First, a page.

She’s been called a master of the English mystery, her books have been adapted by the BBC and, with the publication earlier this year of This Body of Death, she has 17 wildly popular “Inspector Lynley” novels to her credit. However, Elizabeth George is no British blueblood — rather, she’s an Ohio-born, California-raised former schoolteacher with a gift for crafting deliciously long and complex stories populated by strong, welldefined characters, some of whom are of the canine persuasion. Take, for example, Peach, a Longhaired Dachshund who lives with two of the series’ central characters, Simon and Deborah St. James: “Watch out for Peach … she’s wanting food. Fact, she’s always and only wanting food.” When it comes to the behavior of Dachshunds, George has her research subjects nearby — sometimes even underfoot. So, while everyone else was asking questions about her newest book, we thought we’d find out more about the dogs in Elizabeth George’s life.
Bark: In many British mysteries, the murder victim’s body is discovered by a dog. Why do you suppose that convention is so often used?
Elizabeth George: I think it’s due to the fact that an animal’s distress is often more touching to people watching it happen than is a human’s distress. Sounds terrible to put it that way, but if you think about it, our hearts tend to go out more to animals because they can’t express themselves, so we do the expressing for them.
B: In your observation, is British “dog culture” similar to or different from our own?
EG: I think it’s pretty similar, actually. But I say that as someone who lives in the Pacific Northwest, where everyone has a dog and dogs are welcome just about everywhere. The British have always been a dog culture. They walk ’em, love ’em, talk to ’em, and treat ’em like members of the family. I don’t see any difference here. There are places, of course, where the dogs are important work animals — as shepherds, mostly — but even these dogs are treasured. I’ve just come from Italy, however, where dogs are treated completely differently.
B: Tell us about the dog(s) who inspired the fictional Peach, and about Lucy, your current dog.
EG: Peach was inspired by my first Longhaired Dachshund, Brandy. Peach was Brandy’s nickname, so when I created the dog for the St. Jameses, Peach was a natural name to go with. Some people accidentally call her Peaches, but it’s Peach. Brandy was the first dog I ever was owned by. She lived to be 16 years, four months and nine days. I considered myself a successful dog mother to have had her for so many years. She was a snuggle bunny who loved to be held. I wrote eight novels with her sitting in my lap. I have two current dogs, both Dachshunds. Titch is 13 (he was depicted on two previous book covers), and Lucy is six. Titch is a male, full of piss and vinegar and inclined to disobedience. Lucy has recently learned she can kick Titch around, so she does so whenever she gets the chance. They love to be with me when I’m working, and in the evening they sit with me and my husband when we watch our one hour of Netflix.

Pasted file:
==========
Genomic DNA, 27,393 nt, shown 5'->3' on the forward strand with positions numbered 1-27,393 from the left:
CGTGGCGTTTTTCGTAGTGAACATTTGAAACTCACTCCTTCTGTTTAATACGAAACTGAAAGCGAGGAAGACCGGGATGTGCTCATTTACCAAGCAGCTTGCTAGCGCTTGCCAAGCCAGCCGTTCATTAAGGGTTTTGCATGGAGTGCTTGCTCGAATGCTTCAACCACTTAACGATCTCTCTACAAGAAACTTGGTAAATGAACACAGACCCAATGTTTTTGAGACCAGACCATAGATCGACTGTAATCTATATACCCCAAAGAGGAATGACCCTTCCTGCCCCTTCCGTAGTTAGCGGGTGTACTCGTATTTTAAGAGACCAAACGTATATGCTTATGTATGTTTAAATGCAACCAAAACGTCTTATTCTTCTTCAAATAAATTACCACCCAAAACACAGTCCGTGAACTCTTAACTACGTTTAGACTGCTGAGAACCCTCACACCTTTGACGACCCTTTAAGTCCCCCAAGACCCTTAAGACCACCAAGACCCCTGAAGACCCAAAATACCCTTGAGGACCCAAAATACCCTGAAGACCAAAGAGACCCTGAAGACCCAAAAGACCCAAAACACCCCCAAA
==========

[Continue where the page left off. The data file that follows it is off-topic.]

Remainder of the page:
B: It’s clear that Peach is an important part of the St. James household, and that both Simon and Deborah dote on her. What’s your take on dogs’ roles in our domestic lives?
EG: There is a reason that God is dog spelled backwards. Dogs give us unconditional love and acceptance. They contribute to our sense of tranquility. They lower our blood pressure and lift our spirits. There is no more important animal to a human than a dog.
B: In addition to Peach, you often incorporate dogs into the Lynley books. You not only give them wonderful names — Leo, Beans, Toast, Taboo, Frank, Tess — you also take time to develop them as characters (who fit their names perfectly!). How do you choose the names and, for that matter, the breed types? And what do you feel they add to the stories?
EG: I have to say that I choose the breed on the spur of the moment. I don’t really put a lot of thought into it other than to ask myself what sort of dog this particular character would probably have. I think they add a sense of realism to the stories, and I believe they heighten the humanity of the character to whom they’re attached.